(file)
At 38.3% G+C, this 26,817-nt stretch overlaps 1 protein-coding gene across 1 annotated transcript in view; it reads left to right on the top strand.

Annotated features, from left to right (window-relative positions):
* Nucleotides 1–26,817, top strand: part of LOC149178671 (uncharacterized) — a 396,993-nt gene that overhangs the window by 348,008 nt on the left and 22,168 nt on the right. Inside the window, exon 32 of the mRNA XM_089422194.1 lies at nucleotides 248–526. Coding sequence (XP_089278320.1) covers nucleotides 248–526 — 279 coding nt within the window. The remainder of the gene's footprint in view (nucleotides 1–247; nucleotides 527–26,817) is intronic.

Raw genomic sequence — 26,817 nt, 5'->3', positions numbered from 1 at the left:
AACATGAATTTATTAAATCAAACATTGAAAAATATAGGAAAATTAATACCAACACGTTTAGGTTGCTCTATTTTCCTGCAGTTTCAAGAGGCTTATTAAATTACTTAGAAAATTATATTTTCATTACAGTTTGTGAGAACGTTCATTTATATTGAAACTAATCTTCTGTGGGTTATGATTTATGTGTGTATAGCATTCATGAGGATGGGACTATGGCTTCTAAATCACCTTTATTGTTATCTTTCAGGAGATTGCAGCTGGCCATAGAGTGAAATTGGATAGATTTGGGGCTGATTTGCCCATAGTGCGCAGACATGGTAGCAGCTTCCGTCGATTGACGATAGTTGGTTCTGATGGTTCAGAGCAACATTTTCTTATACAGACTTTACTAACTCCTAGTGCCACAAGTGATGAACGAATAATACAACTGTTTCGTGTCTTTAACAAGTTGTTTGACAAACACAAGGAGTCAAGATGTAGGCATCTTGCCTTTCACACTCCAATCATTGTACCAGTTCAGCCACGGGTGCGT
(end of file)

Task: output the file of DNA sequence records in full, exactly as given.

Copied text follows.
At 38.3% G+C, this 26,817-nt stretch overlaps 1 protein-coding gene across 1 annotated transcript in view; it reads left to right on the top strand.

Annotated features, from left to right (window-relative positions):
* Nucleotides 1–26,817, top strand: part of LOC149178671 (uncharacterized) — a 396,993-nt gene that overhangs the window by 348,008 nt on the left and 22,168 nt on the right. Inside the window, exon 32 of the mRNA XM_089422194.1 lies at nucleotides 248–526. Coding sequence (XP_089278320.1) covers nucleotides 248–526 — 279 coding nt within the window. The remainder of the gene's footprint in view (nucleotides 1–247; nucleotides 527–26,817) is intronic.

Raw genomic sequence — 26,817 nt, 5'->3', positions numbered from 1 at the left:
AACATGAATTTATTAAATCAAACATTGAAAAATATAGGAAAATTAATACCAACACGTTTAGGTTGCTCTATTTTCCTGCAGTTTCAAGAGGCTTATTAAATTACTTAGAAAATTATATTTTCATTACAGTTTGTGAGAACGTTCATTTATATTGAAACTAATCTTCTGTGGGTTATGATTTATGTGTGTATAGCATTCATGAGGATGGGACTATGGCTTCTAAATCACCTTTATTGTTATCTTTCAGGAGATTGCAGCTGGCCATAGAGTGAAATTGGATAGATTTGGGGCTGATTTGCCCATAGTGCGCAGACATGGTAGCAGCTTCCGTCGATTGACGATAGTTGGTTCTGATGGTTCAGAGCAACATTTTCTTATACAGACTTTACTAACTCCTAGTGCCACAAGTGATGAACGAATAATACAACTGTTTCGTGTCTTTAACAAGTTGTTTGACAAACACAAGGAGTCAAGATGTAGGCATCTTGCCTTTCACACTCCAATCATTGTACCAGTTCAGCCACGGGTGCGT